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9. Other issues

The agricultural industries are naturally going to be affected by policies relating to inputs, and a key one of these is finance. Development of new agricultural industries has been slowed by the reluctance of financial institutions to lend to farmers without land collateral. According to the Sectoral Economics Program (1995), in 1994 less than 37 percent of non-forest land had land titles that are able to be collateralised. Despite this, the authors of the Sectoral Economics Program point out that farmers have not had problems in obtaining short-term working capital from financial institutions. Whether this situation persists in the medium to longer term in light of the difficulties that the Thai financial sector now faces is unclear.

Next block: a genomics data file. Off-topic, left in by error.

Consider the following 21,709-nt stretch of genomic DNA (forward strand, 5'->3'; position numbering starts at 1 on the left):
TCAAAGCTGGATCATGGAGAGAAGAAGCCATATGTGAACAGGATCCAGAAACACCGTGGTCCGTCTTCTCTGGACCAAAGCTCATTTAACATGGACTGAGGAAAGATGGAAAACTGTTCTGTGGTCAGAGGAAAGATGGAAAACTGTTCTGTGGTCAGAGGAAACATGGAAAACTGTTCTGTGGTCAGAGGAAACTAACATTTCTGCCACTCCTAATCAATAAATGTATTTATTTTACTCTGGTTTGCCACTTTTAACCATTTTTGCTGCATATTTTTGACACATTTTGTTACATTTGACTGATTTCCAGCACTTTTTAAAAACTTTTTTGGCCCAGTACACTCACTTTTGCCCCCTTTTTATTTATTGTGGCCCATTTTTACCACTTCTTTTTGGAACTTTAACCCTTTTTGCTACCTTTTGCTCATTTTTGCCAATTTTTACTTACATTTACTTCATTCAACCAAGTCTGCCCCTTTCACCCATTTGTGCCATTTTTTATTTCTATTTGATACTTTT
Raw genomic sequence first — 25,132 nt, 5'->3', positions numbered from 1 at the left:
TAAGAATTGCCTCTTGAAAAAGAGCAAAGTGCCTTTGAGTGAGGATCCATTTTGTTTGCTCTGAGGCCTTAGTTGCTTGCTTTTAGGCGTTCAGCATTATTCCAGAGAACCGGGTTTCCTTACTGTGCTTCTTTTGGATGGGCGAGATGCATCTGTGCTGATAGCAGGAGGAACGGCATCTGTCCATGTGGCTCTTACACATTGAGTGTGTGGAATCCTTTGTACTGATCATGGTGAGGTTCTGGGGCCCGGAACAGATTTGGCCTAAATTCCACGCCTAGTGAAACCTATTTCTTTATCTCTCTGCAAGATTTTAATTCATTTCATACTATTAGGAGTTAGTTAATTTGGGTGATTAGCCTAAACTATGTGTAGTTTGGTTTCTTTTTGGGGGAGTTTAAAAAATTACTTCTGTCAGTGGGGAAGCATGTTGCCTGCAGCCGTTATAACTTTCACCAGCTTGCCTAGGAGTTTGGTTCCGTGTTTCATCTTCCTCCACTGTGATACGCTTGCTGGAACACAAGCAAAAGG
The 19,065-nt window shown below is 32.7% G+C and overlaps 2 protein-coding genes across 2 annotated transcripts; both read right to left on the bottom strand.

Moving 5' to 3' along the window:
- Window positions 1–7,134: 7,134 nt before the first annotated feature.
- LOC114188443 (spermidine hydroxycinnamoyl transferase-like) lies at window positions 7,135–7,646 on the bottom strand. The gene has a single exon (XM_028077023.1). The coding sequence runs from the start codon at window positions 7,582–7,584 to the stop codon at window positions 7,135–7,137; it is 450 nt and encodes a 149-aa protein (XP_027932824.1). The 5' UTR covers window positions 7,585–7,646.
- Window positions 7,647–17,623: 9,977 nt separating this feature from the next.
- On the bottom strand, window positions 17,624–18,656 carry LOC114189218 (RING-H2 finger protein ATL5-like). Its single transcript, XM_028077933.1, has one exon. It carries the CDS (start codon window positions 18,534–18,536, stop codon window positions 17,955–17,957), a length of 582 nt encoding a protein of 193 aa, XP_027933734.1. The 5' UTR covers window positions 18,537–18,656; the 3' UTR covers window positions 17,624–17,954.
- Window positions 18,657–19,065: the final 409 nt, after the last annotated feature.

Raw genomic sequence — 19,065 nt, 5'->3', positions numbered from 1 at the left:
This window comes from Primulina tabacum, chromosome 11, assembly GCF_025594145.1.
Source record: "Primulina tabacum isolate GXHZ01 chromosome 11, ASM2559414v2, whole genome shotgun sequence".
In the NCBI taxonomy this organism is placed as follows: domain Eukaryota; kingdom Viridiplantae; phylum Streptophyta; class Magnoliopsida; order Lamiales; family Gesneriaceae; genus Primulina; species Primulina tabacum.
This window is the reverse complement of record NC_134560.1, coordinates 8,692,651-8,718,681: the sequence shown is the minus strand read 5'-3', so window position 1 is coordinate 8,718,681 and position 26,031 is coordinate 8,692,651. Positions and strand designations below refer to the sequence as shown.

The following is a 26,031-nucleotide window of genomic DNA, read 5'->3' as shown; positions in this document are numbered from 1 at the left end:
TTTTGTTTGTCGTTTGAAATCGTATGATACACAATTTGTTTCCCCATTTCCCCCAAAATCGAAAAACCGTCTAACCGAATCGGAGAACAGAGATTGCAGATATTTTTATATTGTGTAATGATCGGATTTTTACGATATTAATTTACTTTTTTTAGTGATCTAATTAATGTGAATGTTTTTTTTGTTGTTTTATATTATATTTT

In discussing the livestock production systems in Thailand, Noppakun (1998) explains that livestock raising is intensive in the commercial farms in the dairy, beef fattening, pig, broiler and layer industries. The commercial farms are large and have sufficient financial and managerial resources to exist independently of government support. The extensive farms on the other hand make little use of marketable inputs and produce a combination of food crops, livestock and poultry. On these farms, livestock production and poultry production are of secondary importance compared to the other farm activities. This aspect of the livestock sector means that it is difficult to gather detailed information on technical parameters of the industries. Commercial farms are reluctant to divulge this type of information for commercial reasons and the operators of the extensive farms usually do not have the information. Vertical integration is a feature of the Thai agricultural sector. Major firms include Saha Farms Co., Ltd and Charoen Pokphand.

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